OSHA Special Emphasis n For 1996, OSHA continues to emphasize those hazards it considers the greatest problems for workers… F Confined Spaces F Lock-out / Tag-out F Fires & Explosions F Exposure to Lead, Silica & Asbestos.
Proposed Revisions... Revisions due to Steelworkers’ Union Lawsuit: Revisions due to Steelworkers’ Union Lawsuit: u No method for employees to view monitoring u Concern over an off-site rescue team’s ability to rescue endangered workers.
Lawsuit Result - Changes in the rule regarding rescue... n OSHA proposed to amend and STRENGTHEN its final confined space regulation, which was published in January 1993.
OSHA clarification factors... n Response Time; n Equipment; and, n State of Training. u OSHA believes that an employer who does not consider these factors is NOT complying with (d) (9) and (k).
Effective Rescue Capability... n OSHA believes that, even under the current rule, an employer must take timeliness, and accountability into account if that employer is to have a truly effective rescue capability.
Evaluation & Verification... n Proposed provision clearly indicates employers must evaluate and verify that the rescue service’s needed capabilities are present. u Documented average response times u Training records u Graded performance evaluations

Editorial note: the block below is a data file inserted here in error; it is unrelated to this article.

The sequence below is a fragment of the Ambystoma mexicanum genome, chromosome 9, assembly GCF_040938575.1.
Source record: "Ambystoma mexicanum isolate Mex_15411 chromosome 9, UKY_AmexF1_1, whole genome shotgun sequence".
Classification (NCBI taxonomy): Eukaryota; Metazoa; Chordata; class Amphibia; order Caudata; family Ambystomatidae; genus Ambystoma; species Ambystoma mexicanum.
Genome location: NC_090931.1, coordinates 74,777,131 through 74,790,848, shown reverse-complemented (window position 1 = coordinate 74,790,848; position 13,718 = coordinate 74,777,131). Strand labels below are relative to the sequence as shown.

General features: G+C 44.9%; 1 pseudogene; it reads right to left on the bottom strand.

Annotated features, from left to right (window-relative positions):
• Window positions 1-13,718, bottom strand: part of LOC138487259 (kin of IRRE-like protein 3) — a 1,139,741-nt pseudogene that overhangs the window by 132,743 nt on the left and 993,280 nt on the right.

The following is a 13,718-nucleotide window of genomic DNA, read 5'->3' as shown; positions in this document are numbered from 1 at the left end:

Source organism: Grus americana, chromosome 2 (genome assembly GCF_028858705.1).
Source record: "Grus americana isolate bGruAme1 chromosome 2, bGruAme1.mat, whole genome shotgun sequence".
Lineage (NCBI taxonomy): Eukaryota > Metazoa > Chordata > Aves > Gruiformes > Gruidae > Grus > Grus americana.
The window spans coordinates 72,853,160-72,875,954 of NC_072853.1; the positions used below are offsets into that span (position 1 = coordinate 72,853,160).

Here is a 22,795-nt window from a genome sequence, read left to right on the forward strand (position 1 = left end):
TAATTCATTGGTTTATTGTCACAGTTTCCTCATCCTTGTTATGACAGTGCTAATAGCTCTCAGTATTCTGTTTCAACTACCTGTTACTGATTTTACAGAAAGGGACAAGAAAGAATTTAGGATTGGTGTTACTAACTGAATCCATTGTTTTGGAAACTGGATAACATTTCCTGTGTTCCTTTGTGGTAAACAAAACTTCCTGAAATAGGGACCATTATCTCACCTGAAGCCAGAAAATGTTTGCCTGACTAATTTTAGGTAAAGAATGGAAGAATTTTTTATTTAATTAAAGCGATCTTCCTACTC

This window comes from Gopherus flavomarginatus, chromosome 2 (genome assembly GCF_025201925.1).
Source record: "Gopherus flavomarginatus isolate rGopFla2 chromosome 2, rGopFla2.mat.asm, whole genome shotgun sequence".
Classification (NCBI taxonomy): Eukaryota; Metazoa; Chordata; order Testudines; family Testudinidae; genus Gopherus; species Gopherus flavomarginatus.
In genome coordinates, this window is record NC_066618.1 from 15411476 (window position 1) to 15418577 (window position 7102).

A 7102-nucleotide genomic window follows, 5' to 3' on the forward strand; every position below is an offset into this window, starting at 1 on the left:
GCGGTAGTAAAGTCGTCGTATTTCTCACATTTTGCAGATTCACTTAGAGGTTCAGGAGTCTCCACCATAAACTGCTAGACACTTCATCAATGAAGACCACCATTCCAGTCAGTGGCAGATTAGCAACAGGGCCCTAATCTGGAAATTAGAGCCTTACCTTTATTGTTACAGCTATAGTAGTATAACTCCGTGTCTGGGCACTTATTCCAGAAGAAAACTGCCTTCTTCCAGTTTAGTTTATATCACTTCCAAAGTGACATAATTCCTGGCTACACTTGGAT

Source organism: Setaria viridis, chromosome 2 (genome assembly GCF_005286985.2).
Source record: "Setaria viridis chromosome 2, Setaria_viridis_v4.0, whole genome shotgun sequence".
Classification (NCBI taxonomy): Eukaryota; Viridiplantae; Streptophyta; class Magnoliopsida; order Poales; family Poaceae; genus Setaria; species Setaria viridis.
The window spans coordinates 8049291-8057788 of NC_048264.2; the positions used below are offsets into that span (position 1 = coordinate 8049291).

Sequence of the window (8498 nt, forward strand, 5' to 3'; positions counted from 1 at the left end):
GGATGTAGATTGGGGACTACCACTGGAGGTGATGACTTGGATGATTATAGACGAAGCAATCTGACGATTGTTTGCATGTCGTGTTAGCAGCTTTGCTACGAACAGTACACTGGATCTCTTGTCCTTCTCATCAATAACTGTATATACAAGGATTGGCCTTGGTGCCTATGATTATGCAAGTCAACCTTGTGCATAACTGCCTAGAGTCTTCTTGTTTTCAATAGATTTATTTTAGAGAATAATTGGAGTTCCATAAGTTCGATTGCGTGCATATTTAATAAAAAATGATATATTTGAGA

OSHA’S Measurement... n Based on employer’s effort prior to arranging for a rescue service. n Must ensure the service is indeed capable in terms of timeliness, training & equipment of performing an effective rescue.
Point of Attachment... n Entrants shall use chest or full-body harness with retrieval line, unless… n Amend law to allow employers to choose where they attach retrieval lines to workers. u Becomes performance-based. u Attachment point that provides the smallest possible entrant profile.
Employer shall ensure... n (i) The outside rescuer can effectively respond in a timely manner to rescue summons. n (ii) The outside rescuer is equipped, trained, and capable of functioning appropriately to perform permit space rescues… n (iii) …rescuer is aware of the hazards… n (iv) …provide access...
What is timely response? n “…permit space hazards vary in their capacity to kill or permanently injure employees and that what constitutes ‘timely’ will vary accordingly.”
Response Vs Rescue Time... n (1) React Time: Attendant recognizes that the Entrant has a problem. n (2) Contact Time: Attendant contacts the Rescue Service. n (3) Response Time: Rescue Service arrives at the scene.